Throughout the history of Australia, immigration has been a critical component in shaping the population and national culture. Whilst various factors, such as Australia’s many economic or cultural benefits, have motivated the majority of immigration during the 20th and 19th centuries, a significant number resulted from government policies either assisting or prohibiting migration. These policies forever changed the lives of many Australians, as well as the people around them whilst giving an invaluable insight into the climate of this nation at that point in time. Operation Kangaroo (1959) remains a prime example of these policies.
Operation Kangaroo (or Operación Canguro) refers to an occasion of government-assisted group migration whereby 159 male farm workers migrated to Australia, following an informal agreement with the Spanish Franco regime and Australian government. Originating from Spain’s northern regions, these workers were allocated to various sugar-cane farms along the Eastern coast of Australia, particularly in Queensland. In the following years and until 1963, a number of similar operations of assisted migration were facilitated between these two nations, including Operation Marta which brought over Spanish females for domestic roles.
Many of the workers who arrived as a result of Operation Kangaroo remained in Australia, creating families of their own and influencing the development of modern Australia. One such example was Anibal Estanillo Sota (1934–2001), a sugar cane cutter who eventually relocated to Canberra with his wife. However, after moving from Queensland, Sota helped create the now-iconic Snowy Mountains Hydro-Electric Scheme, a feat which was made possible thanks to the labour of both domestic and immigrant workers.
Why? (Context and Climate)
Various factors motivated this informal agreement between the Australian and Spanish governments, but revolved primarily around three factors: a shortage of workers in the sugar-cane industry, demand for European or Caucasian immigrants and shifting migration patterns in a post-war world. An article by curator Kim Tao from the Australian Maritime Museum elaborated on these factors by stating that, following the enforcement of the Pacific Islanders Labourers Act which deported the black-birded Pacific Islander workers, the main source of cheap labour for the Australian sugar cane industry ground to a halt. In combination with the later White Australia Policies, this resulted in a high demand for European labourers which “were quickly found in Italy, and then the Catalonia and Basque regions of northern Spain”. Additionally, the consolidation of the new Franco regime following 1939 would have contributed to the allure of Australia as an escape from the fascist Spanish political climate.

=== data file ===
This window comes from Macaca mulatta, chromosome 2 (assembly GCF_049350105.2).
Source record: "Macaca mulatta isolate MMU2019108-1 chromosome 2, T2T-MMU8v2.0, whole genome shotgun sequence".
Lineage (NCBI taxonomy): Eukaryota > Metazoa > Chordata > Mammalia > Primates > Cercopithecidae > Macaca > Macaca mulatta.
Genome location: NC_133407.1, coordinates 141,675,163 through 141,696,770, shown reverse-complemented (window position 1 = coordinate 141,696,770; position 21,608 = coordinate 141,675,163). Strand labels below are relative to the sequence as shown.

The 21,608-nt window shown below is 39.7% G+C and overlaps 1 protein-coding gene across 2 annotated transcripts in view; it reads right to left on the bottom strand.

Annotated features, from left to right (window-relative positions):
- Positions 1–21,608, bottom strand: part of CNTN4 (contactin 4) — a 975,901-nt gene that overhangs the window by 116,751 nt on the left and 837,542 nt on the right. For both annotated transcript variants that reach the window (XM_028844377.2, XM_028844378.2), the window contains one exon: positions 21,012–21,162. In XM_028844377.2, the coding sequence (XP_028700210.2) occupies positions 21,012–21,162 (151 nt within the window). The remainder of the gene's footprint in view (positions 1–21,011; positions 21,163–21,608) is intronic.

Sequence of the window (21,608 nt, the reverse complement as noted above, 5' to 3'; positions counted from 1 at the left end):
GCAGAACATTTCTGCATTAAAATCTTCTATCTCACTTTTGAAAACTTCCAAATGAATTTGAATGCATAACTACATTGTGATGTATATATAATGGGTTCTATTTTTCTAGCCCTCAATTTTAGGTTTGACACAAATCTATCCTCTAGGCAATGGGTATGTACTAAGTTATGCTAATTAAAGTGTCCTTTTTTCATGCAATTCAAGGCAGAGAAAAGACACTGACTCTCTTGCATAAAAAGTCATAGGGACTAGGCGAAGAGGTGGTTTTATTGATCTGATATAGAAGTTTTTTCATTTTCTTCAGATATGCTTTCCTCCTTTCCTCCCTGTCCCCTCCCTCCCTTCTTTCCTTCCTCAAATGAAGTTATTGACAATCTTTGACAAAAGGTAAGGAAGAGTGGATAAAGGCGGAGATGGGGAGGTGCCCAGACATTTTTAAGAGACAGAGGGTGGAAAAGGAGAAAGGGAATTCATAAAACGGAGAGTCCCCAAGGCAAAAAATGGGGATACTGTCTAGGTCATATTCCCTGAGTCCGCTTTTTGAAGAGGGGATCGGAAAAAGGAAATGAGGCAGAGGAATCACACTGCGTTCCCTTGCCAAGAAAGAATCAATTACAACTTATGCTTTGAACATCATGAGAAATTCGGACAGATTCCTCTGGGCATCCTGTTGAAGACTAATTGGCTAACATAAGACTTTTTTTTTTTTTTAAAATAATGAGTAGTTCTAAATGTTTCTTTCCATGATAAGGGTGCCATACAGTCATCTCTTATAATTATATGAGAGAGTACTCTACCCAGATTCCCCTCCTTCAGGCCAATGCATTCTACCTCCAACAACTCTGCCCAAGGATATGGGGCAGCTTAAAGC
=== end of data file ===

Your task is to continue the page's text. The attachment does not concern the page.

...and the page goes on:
What were the Results?
By the end of 1963, just under 8,000 Spaniards immigrated to Australia under the programs associated with and including Operation Kangaroo. This, as researchers such as University of Western Sydney’s Dr Ignacio Garcia has found, paved the way for an ever-growing Spanish community in Australia, consisting of clubs, restaurants and businesses. The lasting impact from this wave of Spanish immigration during the late fifties and early sixties can still be seen in contemporary Australia through establishments such as the Spanish Club of Sydney. Upon its vacation from Liverpool Street in late 2013, an ABC article recounted the club’s beginnings as a safe haven for the aforementioned wave of migrants during the 1960s and featured interviews from its members, new and old. Today, the legacies of Operation Kangaroo and the subsequent Plan Martha (1960) continue to live on through events such as the Labour of Love lecture, presented by the State Library of NSW on February 2020, which celebrates the plan’s 60th anniversary and featured those migrants as guest speakers.
Neera Sahni, Research Services Leader and Kai He, Volunteer Research Assistant, Parramatta Heritage Centre, City of Parramatta, 2020
García, I. (2002). Operación Canguro. Jamison Center, ACT: Spanish Heritage Foundation, p.127.
Radio National. (2013). Adios to the Spanish Club. Retrieved on 11/02/2020 from https://www.abc.net.au/radionational/programs/archived/hindsight/adios-to-the-spanish-club/5093288
SBS Spanish. (2018). Spanish migrants mark 60 years since 'Operation Kangaroo'. Retrieved on 11/02/2020 from https://www.sbs.com.au/language/english/spanish-migrants-mark-60-years-since-operation-kangaroo
Tao, K. (2018). From Basque Country to cane country: A bittersweet history. Signals, (124), p.171.
Tao, K. (2018). Operation Kangaroo - Australian National Maritime Museum. Australian National Maritime Museum. Retrieved on 17/12/2020 from https://www.sea.museum/2018/08/06/operation-kangaroo